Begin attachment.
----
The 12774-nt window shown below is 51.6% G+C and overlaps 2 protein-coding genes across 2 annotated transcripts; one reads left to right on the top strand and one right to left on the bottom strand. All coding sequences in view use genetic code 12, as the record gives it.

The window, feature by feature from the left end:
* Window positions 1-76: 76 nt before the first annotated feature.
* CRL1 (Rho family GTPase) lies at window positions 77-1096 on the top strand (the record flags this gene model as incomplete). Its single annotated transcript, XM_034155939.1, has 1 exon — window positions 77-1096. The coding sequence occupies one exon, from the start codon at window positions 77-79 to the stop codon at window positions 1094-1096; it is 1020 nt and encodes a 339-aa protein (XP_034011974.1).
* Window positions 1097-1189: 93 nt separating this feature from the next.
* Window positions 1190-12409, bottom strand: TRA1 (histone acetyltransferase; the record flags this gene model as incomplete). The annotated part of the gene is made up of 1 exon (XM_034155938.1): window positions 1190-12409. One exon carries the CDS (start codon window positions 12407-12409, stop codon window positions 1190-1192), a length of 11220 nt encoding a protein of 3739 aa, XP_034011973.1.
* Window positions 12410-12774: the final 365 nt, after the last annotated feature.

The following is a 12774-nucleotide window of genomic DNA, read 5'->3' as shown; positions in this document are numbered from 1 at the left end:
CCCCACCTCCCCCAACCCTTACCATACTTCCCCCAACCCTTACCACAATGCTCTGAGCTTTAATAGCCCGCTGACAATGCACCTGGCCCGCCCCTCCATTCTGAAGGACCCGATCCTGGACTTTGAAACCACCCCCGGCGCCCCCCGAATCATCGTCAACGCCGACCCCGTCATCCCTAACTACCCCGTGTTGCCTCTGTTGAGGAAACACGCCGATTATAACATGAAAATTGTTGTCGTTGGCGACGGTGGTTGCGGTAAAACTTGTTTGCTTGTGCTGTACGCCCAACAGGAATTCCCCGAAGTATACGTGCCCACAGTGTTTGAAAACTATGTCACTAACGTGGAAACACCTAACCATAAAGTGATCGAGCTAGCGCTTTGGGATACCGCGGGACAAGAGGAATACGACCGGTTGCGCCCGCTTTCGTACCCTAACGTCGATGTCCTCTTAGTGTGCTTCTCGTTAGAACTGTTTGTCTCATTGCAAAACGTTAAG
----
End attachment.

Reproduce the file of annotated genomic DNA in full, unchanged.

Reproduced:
The 12774-nt window shown below is 51.6% G+C and overlaps 2 protein-coding genes across 2 annotated transcripts; one reads left to right on the top strand and one right to left on the bottom strand. All coding sequences in view use genetic code 12, as the record gives it.

The window, feature by feature from the left end:
* Window positions 1-76: 76 nt before the first annotated feature.
* CRL1 (Rho family GTPase) lies at window positions 77-1096 on the top strand (the record flags this gene model as incomplete). Its single annotated transcript, XM_034155939.1, has 1 exon — window positions 77-1096. The coding sequence occupies one exon, from the start codon at window positions 77-79 to the stop codon at window positions 1094-1096; it is 1020 nt and encodes a 339-aa protein (XP_034011974.1).
* Window positions 1097-1189: 93 nt separating this feature from the next.
* Window positions 1190-12409, bottom strand: TRA1 (histone acetyltransferase; the record flags this gene model as incomplete). The annotated part of the gene is made up of 1 exon (XM_034155938.1): window positions 1190-12409. One exon carries the CDS (start codon window positions 12407-12409, stop codon window positions 1190-1192), a length of 11220 nt encoding a protein of 3739 aa, XP_034011973.1.
* Window positions 12410-12774: the final 365 nt, after the last annotated feature.

The following is a 12774-nucleotide window of genomic DNA, read 5'->3' as shown; positions in this document are numbered from 1 at the left end:
CCCCACCTCCCCCAACCCTTACCATACTTCCCCCAACCCTTACCACAATGCTCTGAGCTTTAATAGCCCGCTGACAATGCACCTGGCCCGCCCCTCCATTCTGAAGGACCCGATCCTGGACTTTGAAACCACCCCCGGCGCCCCCCGAATCATCGTCAACGCCGACCCCGTCATCCCTAACTACCCCGTGTTGCCTCTGTTGAGGAAACACGCCGATTATAACATGAAAATTGTTGTCGTTGGCGACGGTGGTTGCGGTAAAACTTGTTTGCTTGTGCTGTACGCCCAACAGGAATTCCCCGAAGTATACGTGCCCACAGTGTTTGAAAACTATGTCACTAACGTGGAAACACCTAACCATAAAGTGATCGAGCTAGCGCTTTGGGATACCGCGGGACAAGAGGAATACGACCGGTTGCGCCCGCTTTCGTACCCTAACGTCGATGTCCTCTTAGTGTGCTTCTCGTTAGAACTGTTTGTCTCATTGCAAAACGTTAAG